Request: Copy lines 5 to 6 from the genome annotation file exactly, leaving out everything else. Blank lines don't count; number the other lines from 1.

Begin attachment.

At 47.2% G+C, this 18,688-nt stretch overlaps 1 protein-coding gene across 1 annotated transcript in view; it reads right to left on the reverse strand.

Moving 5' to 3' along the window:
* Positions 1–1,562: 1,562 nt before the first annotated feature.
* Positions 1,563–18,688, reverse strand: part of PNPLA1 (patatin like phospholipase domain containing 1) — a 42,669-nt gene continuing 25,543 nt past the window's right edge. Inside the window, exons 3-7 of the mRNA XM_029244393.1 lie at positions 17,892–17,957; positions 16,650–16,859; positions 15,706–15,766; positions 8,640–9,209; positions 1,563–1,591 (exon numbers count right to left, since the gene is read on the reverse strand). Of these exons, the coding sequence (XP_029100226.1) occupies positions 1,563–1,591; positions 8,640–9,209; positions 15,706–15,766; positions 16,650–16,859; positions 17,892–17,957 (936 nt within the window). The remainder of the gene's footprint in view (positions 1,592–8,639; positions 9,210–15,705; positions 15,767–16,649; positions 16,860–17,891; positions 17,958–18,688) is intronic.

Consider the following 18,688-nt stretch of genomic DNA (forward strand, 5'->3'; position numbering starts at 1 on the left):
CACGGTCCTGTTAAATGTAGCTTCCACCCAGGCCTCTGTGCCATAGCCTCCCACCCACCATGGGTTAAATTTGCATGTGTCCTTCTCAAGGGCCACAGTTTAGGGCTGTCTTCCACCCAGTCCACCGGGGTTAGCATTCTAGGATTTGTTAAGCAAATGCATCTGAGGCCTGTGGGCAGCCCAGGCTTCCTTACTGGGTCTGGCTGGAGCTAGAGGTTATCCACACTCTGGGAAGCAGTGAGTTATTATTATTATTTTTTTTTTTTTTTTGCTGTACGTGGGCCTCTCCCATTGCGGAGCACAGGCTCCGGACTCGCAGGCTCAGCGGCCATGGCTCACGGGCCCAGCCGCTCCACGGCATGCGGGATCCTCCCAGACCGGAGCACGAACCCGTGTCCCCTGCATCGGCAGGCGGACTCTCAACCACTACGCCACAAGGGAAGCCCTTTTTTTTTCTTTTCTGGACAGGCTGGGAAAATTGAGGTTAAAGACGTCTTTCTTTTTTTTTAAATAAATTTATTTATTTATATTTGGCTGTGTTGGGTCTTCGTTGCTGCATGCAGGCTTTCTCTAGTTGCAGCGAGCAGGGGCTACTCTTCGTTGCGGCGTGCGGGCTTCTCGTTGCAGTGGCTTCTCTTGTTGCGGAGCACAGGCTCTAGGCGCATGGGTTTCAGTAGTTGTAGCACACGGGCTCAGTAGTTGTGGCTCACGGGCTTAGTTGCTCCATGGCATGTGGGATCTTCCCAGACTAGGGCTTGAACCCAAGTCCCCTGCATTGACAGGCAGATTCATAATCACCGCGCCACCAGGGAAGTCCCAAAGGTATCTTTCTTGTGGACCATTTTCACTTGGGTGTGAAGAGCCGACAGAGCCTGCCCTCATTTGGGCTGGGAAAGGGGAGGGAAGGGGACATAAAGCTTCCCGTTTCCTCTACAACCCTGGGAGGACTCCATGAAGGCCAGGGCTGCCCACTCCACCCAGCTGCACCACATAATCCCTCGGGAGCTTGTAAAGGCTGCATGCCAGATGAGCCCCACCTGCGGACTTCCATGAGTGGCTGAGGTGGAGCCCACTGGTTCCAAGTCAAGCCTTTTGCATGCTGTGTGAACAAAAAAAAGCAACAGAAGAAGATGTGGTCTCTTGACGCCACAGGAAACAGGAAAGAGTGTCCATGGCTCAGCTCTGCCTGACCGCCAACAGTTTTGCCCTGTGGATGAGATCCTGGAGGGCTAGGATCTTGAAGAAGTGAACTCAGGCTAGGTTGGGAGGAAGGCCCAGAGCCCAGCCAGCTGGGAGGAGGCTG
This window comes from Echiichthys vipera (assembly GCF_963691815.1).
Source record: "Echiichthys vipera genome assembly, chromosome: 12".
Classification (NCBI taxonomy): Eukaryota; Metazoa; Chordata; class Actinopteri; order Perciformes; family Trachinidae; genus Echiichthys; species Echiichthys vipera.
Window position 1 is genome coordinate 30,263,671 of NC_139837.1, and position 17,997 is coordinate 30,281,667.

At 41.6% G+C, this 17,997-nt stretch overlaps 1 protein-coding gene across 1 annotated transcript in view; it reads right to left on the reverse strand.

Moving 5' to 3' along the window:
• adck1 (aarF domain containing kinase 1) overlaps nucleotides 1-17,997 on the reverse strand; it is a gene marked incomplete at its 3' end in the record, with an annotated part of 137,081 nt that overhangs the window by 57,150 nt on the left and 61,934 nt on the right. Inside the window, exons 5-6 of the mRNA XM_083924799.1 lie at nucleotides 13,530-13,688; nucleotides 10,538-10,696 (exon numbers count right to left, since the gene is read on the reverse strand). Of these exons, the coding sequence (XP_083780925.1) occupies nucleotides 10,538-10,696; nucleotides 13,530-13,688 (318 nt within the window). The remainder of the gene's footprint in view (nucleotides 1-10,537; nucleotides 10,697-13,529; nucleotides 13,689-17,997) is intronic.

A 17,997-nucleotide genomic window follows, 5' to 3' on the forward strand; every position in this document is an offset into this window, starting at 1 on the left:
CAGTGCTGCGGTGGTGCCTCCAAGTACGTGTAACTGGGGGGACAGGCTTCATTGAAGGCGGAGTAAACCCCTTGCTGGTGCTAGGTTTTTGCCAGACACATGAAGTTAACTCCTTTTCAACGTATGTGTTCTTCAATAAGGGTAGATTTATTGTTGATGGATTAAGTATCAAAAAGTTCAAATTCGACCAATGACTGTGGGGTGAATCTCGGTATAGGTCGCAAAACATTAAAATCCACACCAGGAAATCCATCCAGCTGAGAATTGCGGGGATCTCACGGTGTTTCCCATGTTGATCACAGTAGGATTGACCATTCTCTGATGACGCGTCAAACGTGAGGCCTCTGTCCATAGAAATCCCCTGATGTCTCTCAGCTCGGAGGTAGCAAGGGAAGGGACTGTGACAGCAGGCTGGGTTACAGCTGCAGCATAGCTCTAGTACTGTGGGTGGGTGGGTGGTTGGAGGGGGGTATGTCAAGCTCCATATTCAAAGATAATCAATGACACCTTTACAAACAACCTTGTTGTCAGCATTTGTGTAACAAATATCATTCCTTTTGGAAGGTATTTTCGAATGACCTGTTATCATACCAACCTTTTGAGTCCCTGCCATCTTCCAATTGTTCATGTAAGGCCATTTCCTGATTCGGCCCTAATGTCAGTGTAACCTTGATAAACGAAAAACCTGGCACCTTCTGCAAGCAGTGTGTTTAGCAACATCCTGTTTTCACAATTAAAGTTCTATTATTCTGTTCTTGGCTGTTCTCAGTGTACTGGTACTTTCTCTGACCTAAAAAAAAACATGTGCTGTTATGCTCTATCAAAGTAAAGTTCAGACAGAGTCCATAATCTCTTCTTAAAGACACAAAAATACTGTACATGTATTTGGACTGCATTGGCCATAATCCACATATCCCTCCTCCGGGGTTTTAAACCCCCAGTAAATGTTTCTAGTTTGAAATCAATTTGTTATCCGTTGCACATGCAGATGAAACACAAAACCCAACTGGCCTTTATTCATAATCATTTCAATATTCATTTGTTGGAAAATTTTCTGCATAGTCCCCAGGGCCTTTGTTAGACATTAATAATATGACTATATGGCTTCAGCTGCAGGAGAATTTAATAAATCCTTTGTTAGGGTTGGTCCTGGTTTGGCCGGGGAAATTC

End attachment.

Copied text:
Consider the following 18,688-nt stretch of genomic DNA (forward strand, 5'->3'; position numbering starts at 1 on the left):
CACGGTCCTGTTAAATGTAGCTTCCACCCAGGCCTCTGTGCCATAGCCTCCCACCCACCATGGGTTAAATTTGCATGTGTCCTTCTCAAGGGCCACAGTTTAGGGCTGTCTTCCACCCAGTCCACCGGGGTTAGCATTCTAGGATTTGTTAAGCAAATGCATCTGAGGCCTGTGGGCAGCCCAGGCTTCCTTACTGGGTCTGGCTGGAGCTAGAGGTTATCCACACTCTGGGAAGCAGTGAGTTATTATTATTATTTTTTTTTTTTTTTTGCTGTACGTGGGCCTCTCCCATTGCGGAGCACAGGCTCCGGACTCGCAGGCTCAGCGGCCATGGCTCACGGGCCCAGCCGCTCCACGGCATGCGGGATCCTCCCAGACCGGAGCACGAACCCGTGTCCCCTGCATCGGCAGGCGGACTCTCAACCACTACGCCACAAGGGAAGCCCTTTTTTTTTCTTTTCTGGACAGGCTGGGAAAATTGAGGTTAAAGACGTCTTTCTTTTTTTTTAAATAAATTTATTTATTTATATTTGGCTGTGTTGGGTCTTCGTTGCTGCATGCAGGCTTTCTCTAGTTGCAGCGAGCAGGGGCTACTCTTCGTTGCGGCGTGCGGGCTTCTCGTTGCAGTGGCTTCTCTTGTTGCGGAGCACAGGCTCTAGGCGCATGGGTTTCAGTAGTTGTAGCACACGGGCTCAGTAGTTGTGGCTCACGGGCTTAGTTGCTCCATGGCATGTGGGATCTTCCCAGACTAGGGCTTGAACCCAAGTCCCCTGCATTGACAGGCAGATTCATAATCACCGCGCCACCAGGGAAGTCCCAAAGGTATCTTTCTTGTGGACCATTTTCACTTGGGTGTGAAGAGCCGACAGAGCCTGCCCTCATTTGGGCTGGGAAAGGGGAGGGAAGGGGACATAAAGCTTCCCGTTTCCTCTACAACCCTGGGAGGACTCCATGAAGGCCAGGGCTGCCCACTCCACCCAGCTGCACCACATAATCCCTCGGGAGCTTGTAAAGGCTGCATGCCAGATGAGCCCCACCTGCGGACTTCCATGAGTGGCTGAGGTGGAGCCCACTGGTTCCAAGTCAAGCCTTTTGCATGCTGTGTGAACAAAAAAAAGCAACAGAAGAAGATGTGGTCTCTTGACGCCACAGGAAACAGGAAAGAGTGTCCATGGCTCAGCTCTGCCTGACCGCCAACAGTTTTGCCCTGTGGATGAGATCCTGGAGGGCTAGGATCTTGAAGAAGTGAACTCAGGCTAGGTTGGGAGGAAGGCCCAGAGCCCAGCCAGCTGGGAGGAGGCTG